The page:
The delegates to the constitutional convention discussed at length the number of signatures required to move an initiative or referendum to the ballot. Proposals ranged from 8 through 15 to as high as 25 percent. This exchange between delegates Douglas Gray and Maurice Johnson conveys the flavor of the discussion:

[Gray:] I would like to ask the mover how he arrived at the figure “fifteen.” I had in mind “twenty five” but I don't know what the difference is between eight, ten or fifteen percent.

[Johnson:] I suppose I arrived at my fifteen like you arrived at your twenty five. It was simply an estimate of what I thought would be a far better percentage of the electorate needed to initiate a proposal under this act. It seemed to me that eight percent was a little bit low.

(PACC, 977)

The delegates finally voted 27 to 23 (with 5 absent) to set the percentage of signatures at 10 percent.

On one occasion in 1982, proponents of an initiative petition on “personal consumption of fish and game” challenged the lieutenant governor's crafting of the summary as misleading and biased. The initiative's objective was the repeal of the state's subsistence law, which gave preference to rural residents when a scarcity of fish and game resources made limits necessary. The lieutenant governor's summary said that the proposed initiative would eliminate all subsistence-hunting preferences in Alaska, while it would not eliminate federal subsistence preferences. (p. 215) The supreme court held that the burden of proof rested with the challengers, the summary was not partial, and the lieutenant governor was not obliged to assume that every reader of the petition would take the wording of the summary at precisely its dictionary value. He or she could, said the court, assume that readers would understand that state initiatives are intended to change only state law (Burgess v. Alaska Lieutenant Governor, 1982).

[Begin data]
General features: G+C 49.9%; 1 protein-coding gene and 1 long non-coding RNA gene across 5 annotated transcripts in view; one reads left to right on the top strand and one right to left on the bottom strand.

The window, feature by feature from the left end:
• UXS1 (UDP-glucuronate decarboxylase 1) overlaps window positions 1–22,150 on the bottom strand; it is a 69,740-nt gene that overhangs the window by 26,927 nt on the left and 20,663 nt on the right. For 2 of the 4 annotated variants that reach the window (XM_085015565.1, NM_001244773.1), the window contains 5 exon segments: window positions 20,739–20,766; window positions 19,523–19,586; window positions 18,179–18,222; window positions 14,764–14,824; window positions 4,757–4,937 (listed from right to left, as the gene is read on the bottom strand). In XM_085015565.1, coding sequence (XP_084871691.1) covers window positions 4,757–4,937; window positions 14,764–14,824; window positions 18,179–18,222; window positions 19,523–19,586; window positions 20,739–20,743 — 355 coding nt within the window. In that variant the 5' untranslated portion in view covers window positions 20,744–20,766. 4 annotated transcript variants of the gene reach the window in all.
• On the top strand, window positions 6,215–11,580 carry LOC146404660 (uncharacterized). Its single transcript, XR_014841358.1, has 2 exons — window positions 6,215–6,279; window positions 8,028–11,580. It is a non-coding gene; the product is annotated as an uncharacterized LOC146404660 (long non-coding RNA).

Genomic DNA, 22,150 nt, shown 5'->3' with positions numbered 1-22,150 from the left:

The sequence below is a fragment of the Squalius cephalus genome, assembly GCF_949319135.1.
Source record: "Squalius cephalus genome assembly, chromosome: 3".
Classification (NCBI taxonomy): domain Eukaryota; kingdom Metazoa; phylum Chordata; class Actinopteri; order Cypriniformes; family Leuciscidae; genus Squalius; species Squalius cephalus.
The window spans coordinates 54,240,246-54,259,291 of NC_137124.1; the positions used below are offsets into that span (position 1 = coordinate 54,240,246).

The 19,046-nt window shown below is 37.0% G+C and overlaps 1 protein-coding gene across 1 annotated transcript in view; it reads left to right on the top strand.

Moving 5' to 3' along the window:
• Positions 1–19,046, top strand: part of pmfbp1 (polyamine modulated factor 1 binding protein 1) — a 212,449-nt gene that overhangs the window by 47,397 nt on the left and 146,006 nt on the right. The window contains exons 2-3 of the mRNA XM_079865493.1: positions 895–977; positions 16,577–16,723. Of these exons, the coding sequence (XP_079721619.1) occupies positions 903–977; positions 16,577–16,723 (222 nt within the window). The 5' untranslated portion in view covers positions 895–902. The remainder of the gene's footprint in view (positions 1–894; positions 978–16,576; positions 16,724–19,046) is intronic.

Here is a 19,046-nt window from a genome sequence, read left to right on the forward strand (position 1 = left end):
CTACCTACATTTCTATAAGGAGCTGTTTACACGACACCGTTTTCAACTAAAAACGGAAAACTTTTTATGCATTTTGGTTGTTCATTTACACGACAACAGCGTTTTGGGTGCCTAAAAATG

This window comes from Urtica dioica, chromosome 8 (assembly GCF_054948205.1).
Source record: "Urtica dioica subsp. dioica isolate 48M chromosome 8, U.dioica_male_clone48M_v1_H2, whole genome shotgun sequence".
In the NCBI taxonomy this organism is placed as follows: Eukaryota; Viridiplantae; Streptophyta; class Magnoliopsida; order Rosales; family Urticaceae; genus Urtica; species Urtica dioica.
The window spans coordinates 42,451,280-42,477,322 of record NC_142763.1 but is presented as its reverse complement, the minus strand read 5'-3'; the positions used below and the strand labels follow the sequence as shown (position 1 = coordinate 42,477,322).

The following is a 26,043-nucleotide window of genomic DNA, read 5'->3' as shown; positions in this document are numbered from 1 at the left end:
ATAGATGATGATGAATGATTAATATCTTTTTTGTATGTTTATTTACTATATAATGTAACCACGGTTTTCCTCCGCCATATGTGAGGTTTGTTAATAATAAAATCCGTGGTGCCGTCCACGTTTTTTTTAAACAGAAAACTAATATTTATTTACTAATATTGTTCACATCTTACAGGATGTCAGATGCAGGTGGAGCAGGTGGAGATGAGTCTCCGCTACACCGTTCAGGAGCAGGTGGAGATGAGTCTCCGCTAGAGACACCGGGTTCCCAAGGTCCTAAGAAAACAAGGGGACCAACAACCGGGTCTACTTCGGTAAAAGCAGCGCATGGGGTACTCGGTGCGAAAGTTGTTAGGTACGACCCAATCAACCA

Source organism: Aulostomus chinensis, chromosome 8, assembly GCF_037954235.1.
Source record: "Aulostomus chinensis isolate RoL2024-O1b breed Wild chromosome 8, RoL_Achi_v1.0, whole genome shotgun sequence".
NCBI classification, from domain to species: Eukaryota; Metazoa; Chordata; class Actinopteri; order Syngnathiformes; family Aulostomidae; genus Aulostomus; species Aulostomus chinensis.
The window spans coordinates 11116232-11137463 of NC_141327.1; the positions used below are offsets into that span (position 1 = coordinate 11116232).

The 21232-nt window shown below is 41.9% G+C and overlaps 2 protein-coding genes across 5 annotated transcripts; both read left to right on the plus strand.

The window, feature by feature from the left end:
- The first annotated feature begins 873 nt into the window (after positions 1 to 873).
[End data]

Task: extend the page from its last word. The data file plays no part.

Section 4  Initiative election.